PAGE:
HC Deb 17 July 1975 vol 895 cc1696-8
2. Mr. Ian Gilmour

asked the Secretary of State for the Home Department what criteria he uses in deciding whether or not to grant the right of permanent settlement in Great Britain to applicants who initially entered this country subject to conditions.

The Secretary of State for the Home Department (Mr. Roy Jenkins)

The general criteria are set out in the Immigration Rules for Control after Entry and include such categories as people who have been in approved employment for four years, people with a grandparent born here, and those who marry a person settled here. In addition, we revoke the conditions of Commonwealth and Pakistani citizens who were granted immunity from deportation by the Immigration Act 1971 if they were ordinarily resident here on 1st January 1973 and have been so resident for five years: revocation of their conditions is a recognition of the facts and does not constitute an addition to the numbers of immigrants settled here.

Mr. Gilmour

Is it not a fact, however, that about 20,000 people from the Commonwealth who were accepted for settlement last year initially came in under conditions, which is about 10,000 up on the figure for 1973—about double? Is it not also a fact that the figure for the first quarter is over 5,000? Will the Home Secretary therefore accept that it is every bit as important to exercise strict control over the numbers of those who are accepted for settlement having come here initially under conditions as it is to exercise control over those who come here for settlement in the first place?

Mr. Jenkins

I accept the general proposition, subject to the fact that where people are settled here, I think that it is not right to keep them indefinitely in a position of insecurity, and I do not think it is right to have split families. The right hon. Gentleman's figure for last year is approximately but not absolutely correct. It was 18,959, just under 19,000. Of these, 5,000-odd were accepted by reasons of marriage, 5,700 after lawful residence, and 1,400 after unlawful residence—as a result of the five-year "amnesty" provision in the 1971 Act—which, while a significant figure, was very much less than the figures which were bandied about at the time. The figure for the first quarter is 5,200, which is a little up but not significantly different from the figure for 1974.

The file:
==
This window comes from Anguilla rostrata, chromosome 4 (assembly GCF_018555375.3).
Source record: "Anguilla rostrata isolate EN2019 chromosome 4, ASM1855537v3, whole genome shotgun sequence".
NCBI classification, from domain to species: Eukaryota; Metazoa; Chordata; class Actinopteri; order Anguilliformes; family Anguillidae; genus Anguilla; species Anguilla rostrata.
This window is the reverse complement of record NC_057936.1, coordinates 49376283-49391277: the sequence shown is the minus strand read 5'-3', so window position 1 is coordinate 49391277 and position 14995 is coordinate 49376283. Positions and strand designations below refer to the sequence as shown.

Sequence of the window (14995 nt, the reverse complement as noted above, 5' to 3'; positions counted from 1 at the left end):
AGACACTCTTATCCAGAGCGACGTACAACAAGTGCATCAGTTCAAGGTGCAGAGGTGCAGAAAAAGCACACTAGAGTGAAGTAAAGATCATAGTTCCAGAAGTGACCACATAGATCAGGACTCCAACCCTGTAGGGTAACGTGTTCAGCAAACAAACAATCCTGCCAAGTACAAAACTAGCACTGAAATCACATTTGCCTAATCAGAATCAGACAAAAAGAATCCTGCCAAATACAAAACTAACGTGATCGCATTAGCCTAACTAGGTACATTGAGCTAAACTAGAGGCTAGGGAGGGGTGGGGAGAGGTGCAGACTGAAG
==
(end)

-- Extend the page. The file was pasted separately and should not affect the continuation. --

Mr. Lane

What relaxations have there been in the system for controlling the entry of dependants into this country as a result of the Minister of State's recent visit to the Indian sub-continent?

Mr. Jenkins

We are looking at this matter carefully at the present time. I am sure the whole House will agree that it is difficult to defend the present position under which a wife can have a first interview and then be asked to attend a second interview, 21 or 22 months later. I am endeavouring, as far as is compatible with reasonable and effective control, to speed up and simplify the procedure. I am sure the hon. Gentleman would not wish to justify a position in which the wives of people who are settled here and who are entitled to come, have to go through the process of one interview followed by another nearly two years later.

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